Next we visit some of the stations of the cross, which are found in the souk, or market, in a warren of streets in Jerusalem. I love exploring the markets, where vendors sell sweets, pomegranate juice, fruit, and spices. We arrive at the Church of the Holy Sepulchre, and the first stop is at the top of stairs where some folks patiently wait in line to kiss the spot where Jesus died. Nearby is the site of the cave where Jesus' body was taken.
Our December visit coincides with the Christmas pilgrim rush, so crowds are everywhere. Which, it turns out, is the perfect environment for local thieves to do their dirty work. As Peter and I stand gawking at Jesus' tomb, a thief steals our camera bag, probably using a knife to slice the strap. Luckily, Peter's carrying his camera. Unluckily, our passports are in that bag, which along with the thief melts into the crowd before we even realize it's gone.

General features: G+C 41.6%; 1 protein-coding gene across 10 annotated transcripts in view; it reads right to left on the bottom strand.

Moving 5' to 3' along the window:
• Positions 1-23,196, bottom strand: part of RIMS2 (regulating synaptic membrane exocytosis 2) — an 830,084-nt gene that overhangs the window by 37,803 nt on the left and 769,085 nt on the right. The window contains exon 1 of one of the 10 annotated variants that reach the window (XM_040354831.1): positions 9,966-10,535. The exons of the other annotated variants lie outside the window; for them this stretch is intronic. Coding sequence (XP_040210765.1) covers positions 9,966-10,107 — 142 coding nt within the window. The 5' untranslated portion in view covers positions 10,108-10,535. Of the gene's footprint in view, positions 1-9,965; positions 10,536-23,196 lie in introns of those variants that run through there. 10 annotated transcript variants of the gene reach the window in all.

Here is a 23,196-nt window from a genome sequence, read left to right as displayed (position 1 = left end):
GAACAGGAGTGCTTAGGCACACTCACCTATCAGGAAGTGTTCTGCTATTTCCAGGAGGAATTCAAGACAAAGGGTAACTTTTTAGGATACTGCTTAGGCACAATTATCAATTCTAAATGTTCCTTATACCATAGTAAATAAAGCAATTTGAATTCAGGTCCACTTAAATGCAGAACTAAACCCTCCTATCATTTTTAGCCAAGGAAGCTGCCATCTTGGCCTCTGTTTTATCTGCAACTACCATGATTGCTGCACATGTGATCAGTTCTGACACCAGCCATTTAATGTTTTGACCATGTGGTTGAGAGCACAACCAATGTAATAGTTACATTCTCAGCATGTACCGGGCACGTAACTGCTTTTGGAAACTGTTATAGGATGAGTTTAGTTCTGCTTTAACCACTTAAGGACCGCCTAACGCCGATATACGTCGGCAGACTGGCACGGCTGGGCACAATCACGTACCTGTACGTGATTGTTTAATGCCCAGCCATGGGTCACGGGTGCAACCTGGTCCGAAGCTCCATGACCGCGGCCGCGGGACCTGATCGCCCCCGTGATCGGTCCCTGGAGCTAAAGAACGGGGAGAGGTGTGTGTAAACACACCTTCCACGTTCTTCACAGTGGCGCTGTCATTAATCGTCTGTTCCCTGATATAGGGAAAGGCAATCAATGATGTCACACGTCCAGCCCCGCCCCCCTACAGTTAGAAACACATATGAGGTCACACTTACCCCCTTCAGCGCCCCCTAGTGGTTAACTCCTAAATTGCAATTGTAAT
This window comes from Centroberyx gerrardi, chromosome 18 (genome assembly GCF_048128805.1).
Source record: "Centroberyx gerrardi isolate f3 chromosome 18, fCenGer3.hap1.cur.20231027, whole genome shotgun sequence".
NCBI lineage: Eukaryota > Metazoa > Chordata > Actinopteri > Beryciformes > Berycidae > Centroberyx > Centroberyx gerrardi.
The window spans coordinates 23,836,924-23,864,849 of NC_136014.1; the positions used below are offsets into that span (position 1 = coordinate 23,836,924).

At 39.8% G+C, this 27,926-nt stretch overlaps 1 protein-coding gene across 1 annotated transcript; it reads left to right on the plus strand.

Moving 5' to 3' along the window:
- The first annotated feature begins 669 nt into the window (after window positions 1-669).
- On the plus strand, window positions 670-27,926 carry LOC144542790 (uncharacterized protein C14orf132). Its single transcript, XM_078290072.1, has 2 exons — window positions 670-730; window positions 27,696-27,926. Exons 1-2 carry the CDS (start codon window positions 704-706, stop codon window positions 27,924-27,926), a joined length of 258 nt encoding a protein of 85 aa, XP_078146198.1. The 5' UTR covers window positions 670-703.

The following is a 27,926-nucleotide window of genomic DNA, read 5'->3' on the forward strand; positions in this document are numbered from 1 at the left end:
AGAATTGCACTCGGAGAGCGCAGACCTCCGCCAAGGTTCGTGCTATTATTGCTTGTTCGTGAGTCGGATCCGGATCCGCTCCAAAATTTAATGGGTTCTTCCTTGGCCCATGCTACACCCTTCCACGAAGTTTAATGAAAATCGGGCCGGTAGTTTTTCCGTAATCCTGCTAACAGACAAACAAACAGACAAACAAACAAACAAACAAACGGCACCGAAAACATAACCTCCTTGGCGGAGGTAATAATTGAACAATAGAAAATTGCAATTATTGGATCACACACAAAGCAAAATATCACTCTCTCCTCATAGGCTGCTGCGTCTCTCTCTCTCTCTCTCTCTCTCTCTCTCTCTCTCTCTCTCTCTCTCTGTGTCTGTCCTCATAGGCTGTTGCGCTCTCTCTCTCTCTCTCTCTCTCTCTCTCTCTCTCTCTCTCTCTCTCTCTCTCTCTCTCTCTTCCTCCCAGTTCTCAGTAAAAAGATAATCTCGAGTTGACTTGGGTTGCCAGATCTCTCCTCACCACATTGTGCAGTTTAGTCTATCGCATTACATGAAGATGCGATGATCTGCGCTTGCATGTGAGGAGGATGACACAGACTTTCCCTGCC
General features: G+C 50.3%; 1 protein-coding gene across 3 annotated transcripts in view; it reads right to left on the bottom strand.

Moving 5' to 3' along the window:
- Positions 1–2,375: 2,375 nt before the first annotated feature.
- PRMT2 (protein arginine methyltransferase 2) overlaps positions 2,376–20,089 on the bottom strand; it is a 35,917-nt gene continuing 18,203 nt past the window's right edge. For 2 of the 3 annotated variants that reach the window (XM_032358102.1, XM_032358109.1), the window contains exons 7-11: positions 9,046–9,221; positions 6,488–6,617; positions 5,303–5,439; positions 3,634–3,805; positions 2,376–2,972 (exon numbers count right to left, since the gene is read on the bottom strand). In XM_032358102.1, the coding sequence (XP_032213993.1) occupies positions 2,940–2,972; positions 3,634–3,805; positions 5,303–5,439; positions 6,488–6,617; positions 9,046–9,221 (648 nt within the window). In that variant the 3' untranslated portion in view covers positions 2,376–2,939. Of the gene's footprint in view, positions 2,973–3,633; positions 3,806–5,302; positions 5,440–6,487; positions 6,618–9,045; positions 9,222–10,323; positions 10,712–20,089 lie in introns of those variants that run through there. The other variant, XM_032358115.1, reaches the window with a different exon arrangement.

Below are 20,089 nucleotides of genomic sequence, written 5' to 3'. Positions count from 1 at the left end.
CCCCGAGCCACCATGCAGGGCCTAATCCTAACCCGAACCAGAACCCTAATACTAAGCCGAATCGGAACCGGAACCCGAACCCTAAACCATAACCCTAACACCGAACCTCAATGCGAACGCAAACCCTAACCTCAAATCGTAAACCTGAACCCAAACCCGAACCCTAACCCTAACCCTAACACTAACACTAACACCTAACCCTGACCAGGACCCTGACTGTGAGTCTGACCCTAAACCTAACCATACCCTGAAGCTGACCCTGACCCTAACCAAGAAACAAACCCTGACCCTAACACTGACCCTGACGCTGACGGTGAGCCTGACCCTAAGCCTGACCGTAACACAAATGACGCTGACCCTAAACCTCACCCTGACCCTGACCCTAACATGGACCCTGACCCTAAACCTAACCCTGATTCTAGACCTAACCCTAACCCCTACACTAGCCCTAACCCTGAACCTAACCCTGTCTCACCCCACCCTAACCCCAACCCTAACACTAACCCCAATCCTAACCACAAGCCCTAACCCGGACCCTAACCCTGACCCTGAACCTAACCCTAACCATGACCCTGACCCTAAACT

Dusk has fallen and it's time to go back to the ship. Will we be able to get out of Israel? Will Cyprus, our next port of call, let us enter without passports so we can obtain emergency passports at the U.S. Embassy? Or will we be confined to the ship and miss the next three ports of call? Hmm, this is starting to sound like "As The Ship Turns."
Happily, the fixers on the ship arrange everything, even passport photos, and the next day in Nicosia the kind folks at the embassy present us with shiny, new passports. We miss the excursion in Cyprus, but forget our disappointment the following day in Rhodes as we explore the windswept ruins of the Acropolis of Lindos. Spectacular views—even a rainbow—add to the dramatic landscape, but the best part of our Rhodes' visit is lunch at a rustic restaurant, where we feast on juicy lamb, tzatziki, and fresh Greek salad.
Explore Well-Preserved City of Ephesus
Drink Authentic Turkish Coffee in Sirince
Our next port, Kusadasi, located on the western coast of Turkey, is the gateway to Ephesus, one of the most well-preserved ancient Greek-Roman cities. A highlight is the excavated ruins of homes belonging to Ephesus' wealthiest residents. Huge mansions, buried underground for millennia, feature elaborate Roman baths, mosaic scenes, and frescoes of animals, birds, gods and goddesses, their colors still vibrant even after thousands of years.